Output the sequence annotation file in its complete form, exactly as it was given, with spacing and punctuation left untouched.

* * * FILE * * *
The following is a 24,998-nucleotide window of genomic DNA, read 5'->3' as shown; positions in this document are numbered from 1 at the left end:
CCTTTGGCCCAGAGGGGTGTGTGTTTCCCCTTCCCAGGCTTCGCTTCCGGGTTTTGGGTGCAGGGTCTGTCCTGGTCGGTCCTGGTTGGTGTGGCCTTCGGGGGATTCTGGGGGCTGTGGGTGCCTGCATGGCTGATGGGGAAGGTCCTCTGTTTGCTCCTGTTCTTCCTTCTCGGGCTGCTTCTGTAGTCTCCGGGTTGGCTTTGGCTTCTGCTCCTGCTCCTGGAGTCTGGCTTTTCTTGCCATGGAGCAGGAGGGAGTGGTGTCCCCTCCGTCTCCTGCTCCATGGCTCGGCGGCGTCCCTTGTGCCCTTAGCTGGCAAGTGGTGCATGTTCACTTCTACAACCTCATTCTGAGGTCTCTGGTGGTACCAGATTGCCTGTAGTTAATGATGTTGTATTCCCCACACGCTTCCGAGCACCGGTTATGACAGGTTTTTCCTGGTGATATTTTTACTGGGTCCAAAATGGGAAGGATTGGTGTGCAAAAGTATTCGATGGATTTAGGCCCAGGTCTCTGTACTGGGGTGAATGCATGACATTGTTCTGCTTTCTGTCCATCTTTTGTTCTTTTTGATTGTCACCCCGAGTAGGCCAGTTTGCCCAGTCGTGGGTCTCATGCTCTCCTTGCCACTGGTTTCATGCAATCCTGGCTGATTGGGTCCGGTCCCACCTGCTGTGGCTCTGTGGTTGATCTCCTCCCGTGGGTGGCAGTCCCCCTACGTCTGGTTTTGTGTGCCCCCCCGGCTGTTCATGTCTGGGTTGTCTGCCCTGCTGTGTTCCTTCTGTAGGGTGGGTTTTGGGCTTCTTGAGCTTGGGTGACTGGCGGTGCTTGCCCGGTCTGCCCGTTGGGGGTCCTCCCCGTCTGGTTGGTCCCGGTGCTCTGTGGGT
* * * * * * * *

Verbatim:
The following is a 24,998-nucleotide window of genomic DNA, read 5'->3' as shown; positions in this document are numbered from 1 at the left end:
CCTTTGGCCCAGAGGGGTGTGTGTTTCCCCTTCCCAGGCTTCGCTTCCGGGTTTTGGGTGCAGGGTCTGTCCTGGTCGGTCCTGGTTGGTGTGGCCTTCGGGGGATTCTGGGGGCTGTGGGTGCCTGCATGGCTGATGGGGAAGGTCCTCTGTTTGCTCCTGTTCTTCCTTCTCGGGCTGCTTCTGTAGTCTCCGGGTTGGCTTTGGCTTCTGCTCCTGCTCCTGGAGTCTGGCTTTTCTTGCCATGGAGCAGGAGGGAGTGGTGTCCCCTCCGTCTCCTGCTCCATGGCTCGGCGGCGTCCCTTGTGCCCTTAGCTGGCAAGTGGTGCATGTTCACTTCTACAACCTCATTCTGAGGTCTCTGGTGGTACCAGATTGCCTGTAGTTAATGATGTTGTATTCCCCACACGCTTCCGAGCACCGGTTATGACAGGTTTTTCCTGGTGATATTTTTACTGGGTCCAAAATGGGAAGGATTGGTGTGCAAAAGTATTCGATGGATTTAGGCCCAGGTCTCTGTACTGGGGTGAATGCATGACATTGTTCTGCTTTCTGTCCATCTTTTGTTCTTTTTGATTGTCACCCCGAGTAGGCCAGTTTGCCCAGTCGTGGGTCTCATGCTCTCCTTGCCACTGGTTTCATGCAATCCTGGCTGATTGGGTCCGGTCCCACCTGCTGTGGCTCTGTGGTTGATCTCCTCCCGTGGGTGGCAGTCCCCCTACGTCTGGTTTTGTGTGCCCCCCCGGCTGTTCATGTCTGGGTTGTCTGCCCTGCTGTGTTCCTTCTGTAGGGTGGGTTTTGGGCTTCTTGAGCTTGGGTGACTGGCGGTGCTTGCCCGGTCTGCCCGTTGGGGGTCCTCCCCGTCTGGTTGGTCCCGGTGCTCTGTGGGT